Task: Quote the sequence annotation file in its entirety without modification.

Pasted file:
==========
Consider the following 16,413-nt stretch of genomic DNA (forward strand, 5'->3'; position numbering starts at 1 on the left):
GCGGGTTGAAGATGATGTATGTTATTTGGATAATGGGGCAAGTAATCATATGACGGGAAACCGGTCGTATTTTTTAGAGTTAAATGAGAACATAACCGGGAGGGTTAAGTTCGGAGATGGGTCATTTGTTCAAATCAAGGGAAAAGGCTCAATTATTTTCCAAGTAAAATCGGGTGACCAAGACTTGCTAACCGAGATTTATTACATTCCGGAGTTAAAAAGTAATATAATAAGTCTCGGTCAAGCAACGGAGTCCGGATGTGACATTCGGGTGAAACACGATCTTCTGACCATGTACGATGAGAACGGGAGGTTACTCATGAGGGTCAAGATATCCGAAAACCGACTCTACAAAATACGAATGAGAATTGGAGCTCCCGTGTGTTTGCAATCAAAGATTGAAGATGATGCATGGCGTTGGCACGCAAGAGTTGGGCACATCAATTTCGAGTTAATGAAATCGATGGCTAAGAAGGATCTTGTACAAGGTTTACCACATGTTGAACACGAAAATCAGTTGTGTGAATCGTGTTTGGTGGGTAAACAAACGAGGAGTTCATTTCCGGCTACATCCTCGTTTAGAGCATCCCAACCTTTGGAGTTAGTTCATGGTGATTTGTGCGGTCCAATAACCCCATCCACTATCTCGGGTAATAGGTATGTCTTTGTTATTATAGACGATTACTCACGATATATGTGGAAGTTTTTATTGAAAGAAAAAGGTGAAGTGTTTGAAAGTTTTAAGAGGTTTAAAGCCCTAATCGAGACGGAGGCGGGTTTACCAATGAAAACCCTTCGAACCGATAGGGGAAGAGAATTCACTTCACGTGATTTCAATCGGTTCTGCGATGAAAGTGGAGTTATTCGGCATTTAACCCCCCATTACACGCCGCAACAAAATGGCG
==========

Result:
Consider the following 16,413-nt stretch of genomic DNA (forward strand, 5'->3'; position numbering starts at 1 on the left):
GCGGGTTGAAGATGATGTATGTTATTTGGATAATGGGGCAAGTAATCATATGACGGGAAACCGGTCGTATTTTTTAGAGTTAAATGAGAACATAACCGGGAGGGTTAAGTTCGGAGATGGGTCATTTGTTCAAATCAAGGGAAAAGGCTCAATTATTTTCCAAGTAAAATCGGGTGACCAAGACTTGCTAACCGAGATTTATTACATTCCGGAGTTAAAAAGTAATATAATAAGTCTCGGTCAAGCAACGGAGTCCGGATGTGACATTCGGGTGAAACACGATCTTCTGACCATGTACGATGAGAACGGGAGGTTACTCATGAGGGTCAAGATATCCGAAAACCGACTCTACAAAATACGAATGAGAATTGGAGCTCCCGTGTGTTTGCAATCAAAGATTGAAGATGATGCATGGCGTTGGCACGCAAGAGTTGGGCACATCAATTTCGAGTTAATGAAATCGATGGCTAAGAAGGATCTTGTACAAGGTTTACCACATGTTGAACACGAAAATCAGTTGTGTGAATCGTGTTTGGTGGGTAAACAAACGAGGAGTTCATTTCCGGCTACATCCTCGTTTAGAGCATCCCAACCTTTGGAGTTAGTTCATGGTGATTTGTGCGGTCCAATAACCCCATCCACTATCTCGGGTAATAGGTATGTCTTTGTTATTATAGACGATTACTCACGATATATGTGGAAGTTTTTATTGAAAGAAAAAGGTGAAGTGTTTGAAAGTTTTAAGAGGTTTAAAGCCCTAATCGAGACGGAGGCGGGTTTACCAATGAAAACCCTTCGAACCGATAGGGGAAGAGAATTCACTTCACGTGATTTCAATCGGTTCTGCGATGAAAGTGGAGTTATTCGGCATTTAACCCCCCATTACACGCCGCAACAAAATGGCG